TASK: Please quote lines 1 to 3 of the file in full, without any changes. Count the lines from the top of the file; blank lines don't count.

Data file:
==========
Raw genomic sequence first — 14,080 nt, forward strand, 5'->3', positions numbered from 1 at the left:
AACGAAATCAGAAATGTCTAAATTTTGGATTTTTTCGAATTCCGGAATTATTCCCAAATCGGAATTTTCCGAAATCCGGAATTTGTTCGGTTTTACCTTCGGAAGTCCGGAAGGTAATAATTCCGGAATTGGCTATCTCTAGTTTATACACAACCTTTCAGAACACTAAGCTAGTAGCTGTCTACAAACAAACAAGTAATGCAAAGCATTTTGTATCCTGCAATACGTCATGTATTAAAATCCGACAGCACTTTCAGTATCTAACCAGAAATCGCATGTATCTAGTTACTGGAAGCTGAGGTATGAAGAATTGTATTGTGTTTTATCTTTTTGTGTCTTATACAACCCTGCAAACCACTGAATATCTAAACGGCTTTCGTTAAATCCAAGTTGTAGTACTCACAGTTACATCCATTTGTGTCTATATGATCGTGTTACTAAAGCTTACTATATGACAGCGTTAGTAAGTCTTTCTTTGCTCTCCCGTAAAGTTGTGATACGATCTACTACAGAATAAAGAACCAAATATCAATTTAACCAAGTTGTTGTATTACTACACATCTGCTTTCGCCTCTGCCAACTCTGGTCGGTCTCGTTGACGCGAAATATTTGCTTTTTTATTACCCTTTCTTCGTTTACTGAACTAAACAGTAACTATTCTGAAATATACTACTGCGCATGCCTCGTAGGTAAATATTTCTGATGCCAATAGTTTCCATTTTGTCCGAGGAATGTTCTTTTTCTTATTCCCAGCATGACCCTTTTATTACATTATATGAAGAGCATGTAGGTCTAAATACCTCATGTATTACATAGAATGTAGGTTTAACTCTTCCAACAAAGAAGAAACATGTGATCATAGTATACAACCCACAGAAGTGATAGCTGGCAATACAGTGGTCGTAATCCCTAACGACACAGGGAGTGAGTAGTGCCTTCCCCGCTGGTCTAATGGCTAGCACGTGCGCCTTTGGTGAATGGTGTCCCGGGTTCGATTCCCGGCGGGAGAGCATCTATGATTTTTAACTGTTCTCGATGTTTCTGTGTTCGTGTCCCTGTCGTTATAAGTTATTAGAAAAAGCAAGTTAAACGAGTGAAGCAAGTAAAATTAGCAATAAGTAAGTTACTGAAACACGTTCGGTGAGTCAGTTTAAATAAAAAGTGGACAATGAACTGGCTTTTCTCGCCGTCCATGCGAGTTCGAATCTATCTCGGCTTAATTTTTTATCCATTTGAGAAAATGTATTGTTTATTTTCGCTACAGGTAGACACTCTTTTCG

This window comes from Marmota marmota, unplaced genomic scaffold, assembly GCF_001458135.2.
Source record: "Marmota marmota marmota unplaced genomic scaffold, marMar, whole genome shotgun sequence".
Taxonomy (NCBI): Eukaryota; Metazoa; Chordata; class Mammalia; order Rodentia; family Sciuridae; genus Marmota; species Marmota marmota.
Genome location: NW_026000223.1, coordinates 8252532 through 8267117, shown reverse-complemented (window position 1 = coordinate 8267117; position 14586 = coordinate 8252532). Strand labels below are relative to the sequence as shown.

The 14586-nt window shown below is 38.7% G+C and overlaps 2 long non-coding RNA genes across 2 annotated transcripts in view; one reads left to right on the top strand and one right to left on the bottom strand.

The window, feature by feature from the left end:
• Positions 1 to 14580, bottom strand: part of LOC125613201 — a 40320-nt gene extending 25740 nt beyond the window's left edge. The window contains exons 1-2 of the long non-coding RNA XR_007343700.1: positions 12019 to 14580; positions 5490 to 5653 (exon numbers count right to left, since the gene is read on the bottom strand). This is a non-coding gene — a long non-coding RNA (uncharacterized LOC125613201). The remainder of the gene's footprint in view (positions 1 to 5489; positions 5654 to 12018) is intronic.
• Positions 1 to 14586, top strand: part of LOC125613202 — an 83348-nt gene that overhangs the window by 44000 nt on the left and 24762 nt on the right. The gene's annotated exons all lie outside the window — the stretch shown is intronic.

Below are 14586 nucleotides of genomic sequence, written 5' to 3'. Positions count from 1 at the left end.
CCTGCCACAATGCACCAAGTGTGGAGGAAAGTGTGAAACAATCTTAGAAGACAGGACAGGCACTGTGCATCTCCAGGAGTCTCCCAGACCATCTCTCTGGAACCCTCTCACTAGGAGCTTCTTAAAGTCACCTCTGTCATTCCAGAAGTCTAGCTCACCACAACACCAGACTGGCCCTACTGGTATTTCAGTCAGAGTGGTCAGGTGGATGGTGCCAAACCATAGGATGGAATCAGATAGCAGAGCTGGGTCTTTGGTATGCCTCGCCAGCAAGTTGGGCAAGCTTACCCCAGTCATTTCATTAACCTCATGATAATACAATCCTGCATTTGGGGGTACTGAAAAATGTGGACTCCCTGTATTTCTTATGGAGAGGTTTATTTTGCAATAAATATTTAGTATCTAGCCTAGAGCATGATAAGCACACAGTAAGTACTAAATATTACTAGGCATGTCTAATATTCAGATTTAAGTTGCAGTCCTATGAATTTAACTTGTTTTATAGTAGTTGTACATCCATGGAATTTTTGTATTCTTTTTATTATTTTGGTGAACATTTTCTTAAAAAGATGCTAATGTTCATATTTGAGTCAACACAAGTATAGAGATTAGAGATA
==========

Raw genomic sequence first — 14,080 nt, forward strand, 5'->3', positions numbered from 1 at the left:
AACGAAATCAGAAATGTCTAAATTTTGGATTTTTTCGAATTCCGGAATTATTCCCAAATCGGAATTTTCCGAAATCCGGAATTTGTTCGGTTTTACCTTCGGAAGTCCGGAAGGTAATAATTCCGGAATTGGCTATCTCTAGTTTATACACAACCTTTCAGAACACTAAGCTAGTAGCTGTCTACAAACAAACAAGTAATGCAAAGCATTTTGTATCCTGCAATACGTCATGTATTAAAATCCGACAGCACTTTCAGTATCTAACCAGAAATCGCATGTATCTAGTTACTGGAAGCTGAGGTATGAAGAATTGTATTGTGTTTTATCTTTTTGTGTCTTATACAACCCTGCAAACCACTGAATATCTAAACGGCTTTCGTTAAATCCAAGTTGTAGTACTCACAGTTACATCCATTTGTGTCTATATGATCGTGTTACTAAAGCTTACTATATGACAGCGTTAGTAAGTCTTTCTTTGCTCTCCCGTAAAGTTGTGATACGATCTACTACAGAATAAAGAACCAAATATCAATTTAACCAAGTTGTTGTATTACTACACATCTGCTTTCGCCTCTGCCAACTCTGGTCGGTCTCGTTGACGCGAAATATTTGCTTTTTTATTACCCTTTCTTCGTTTACTGAACTAAACAGTAACTATTCTGAAATATACTACTGCGCATGCCTCGTAGGTAAATATTTCTGATGCCAATAGTTTCCATTTTGTCCGAGGAATGTTCTTTTTCTTATTCCCAGCATGACCCTTTTATTACATTATATGAAGAGCATGTAGGTCTAAATACCTCATGTATTACATAGAATGTAGGTTTAACTCTTCCAACAAAGAAGAAACATGTGATCATAGTATACAACCCACAGAAGTGATAGCTGGCAATACAGTGGTCGTAATCCCTAACGACACAGGGAGTGAGTAGTGCCTTCCCCGCTGGTCTAATGGCTAGCACGTGCGCCTTTGGTGAATGGTGTCCCGGGTTCGATTCCCGGCGGGAGAGCATCTATGATTTTTAACTGTTCTCGATGTTTCTGTGTTCGTGTCCCTGTCGTTATAAGTTATTAGAAAAAGCAAGTTAAACGAGTGAAGCAAGTAAAATTAGCAATAAGTAAGTTACTGAAACACGTTCGGTGAGTCAGTTTAAATAAAAAGTGGACAATGAACTGGCTTTTCTCGCCGTCCATGCGAGTTCGAATCTATCTCGGCTTAATTTTTTATCCATTTGAGAAAATGTATTGTTTATTTTCGCTACAGGTAGACACTCTTTTCG

This window comes from Marmota marmota, unplaced genomic scaffold, assembly GCF_001458135.2.